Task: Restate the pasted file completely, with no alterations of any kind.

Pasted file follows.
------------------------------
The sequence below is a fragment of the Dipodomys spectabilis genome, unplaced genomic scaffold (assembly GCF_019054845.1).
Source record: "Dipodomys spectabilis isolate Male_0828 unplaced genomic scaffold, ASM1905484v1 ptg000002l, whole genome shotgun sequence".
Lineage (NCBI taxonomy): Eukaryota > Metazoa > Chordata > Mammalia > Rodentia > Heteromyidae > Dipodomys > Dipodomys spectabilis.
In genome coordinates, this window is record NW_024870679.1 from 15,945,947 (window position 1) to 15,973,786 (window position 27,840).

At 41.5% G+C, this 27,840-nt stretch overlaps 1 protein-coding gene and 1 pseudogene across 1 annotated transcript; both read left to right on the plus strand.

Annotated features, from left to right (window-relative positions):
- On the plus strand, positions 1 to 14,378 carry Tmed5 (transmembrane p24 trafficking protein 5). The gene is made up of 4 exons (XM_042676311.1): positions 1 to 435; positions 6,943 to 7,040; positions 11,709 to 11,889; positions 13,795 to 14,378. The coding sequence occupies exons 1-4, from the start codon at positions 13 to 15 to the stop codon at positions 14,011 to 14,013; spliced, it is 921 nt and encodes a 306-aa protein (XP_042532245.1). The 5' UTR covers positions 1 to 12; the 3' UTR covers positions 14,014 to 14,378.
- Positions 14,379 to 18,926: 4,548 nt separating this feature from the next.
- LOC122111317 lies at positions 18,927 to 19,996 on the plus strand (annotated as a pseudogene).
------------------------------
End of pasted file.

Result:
The sequence below is a fragment of the Dipodomys spectabilis genome, unplaced genomic scaffold (assembly GCF_019054845.1).
Source record: "Dipodomys spectabilis isolate Male_0828 unplaced genomic scaffold, ASM1905484v1 ptg000002l, whole genome shotgun sequence".
Lineage (NCBI taxonomy): Eukaryota > Metazoa > Chordata > Mammalia > Rodentia > Heteromyidae > Dipodomys > Dipodomys spectabilis.
In genome coordinates, this window is record NW_024870679.1 from 15,945,947 (window position 1) to 15,973,786 (window position 27,840).

At 41.5% G+C, this 27,840-nt stretch overlaps 1 protein-coding gene and 1 pseudogene across 1 annotated transcript; both read left to right on the plus strand.

Annotated features, from left to right (window-relative positions):
- On the plus strand, positions 1 to 14,378 carry Tmed5 (transmembrane p24 trafficking protein 5). The gene is made up of 4 exons (XM_042676311.1): positions 1 to 435; positions 6,943 to 7,040; positions 11,709 to 11,889; positions 13,795 to 14,378. The coding sequence occupies exons 1-4, from the start codon at positions 13 to 15 to the stop codon at positions 14,011 to 14,013; spliced, it is 921 nt and encodes a 306-aa protein (XP_042532245.1). The 5' UTR covers positions 1 to 12; the 3' UTR covers positions 14,014 to 14,378.
- Positions 14,379 to 18,926: 4,548 nt separating this feature from the next.
- LOC122111317 lies at positions 18,927 to 19,996 on the plus strand (annotated as a pseudogene).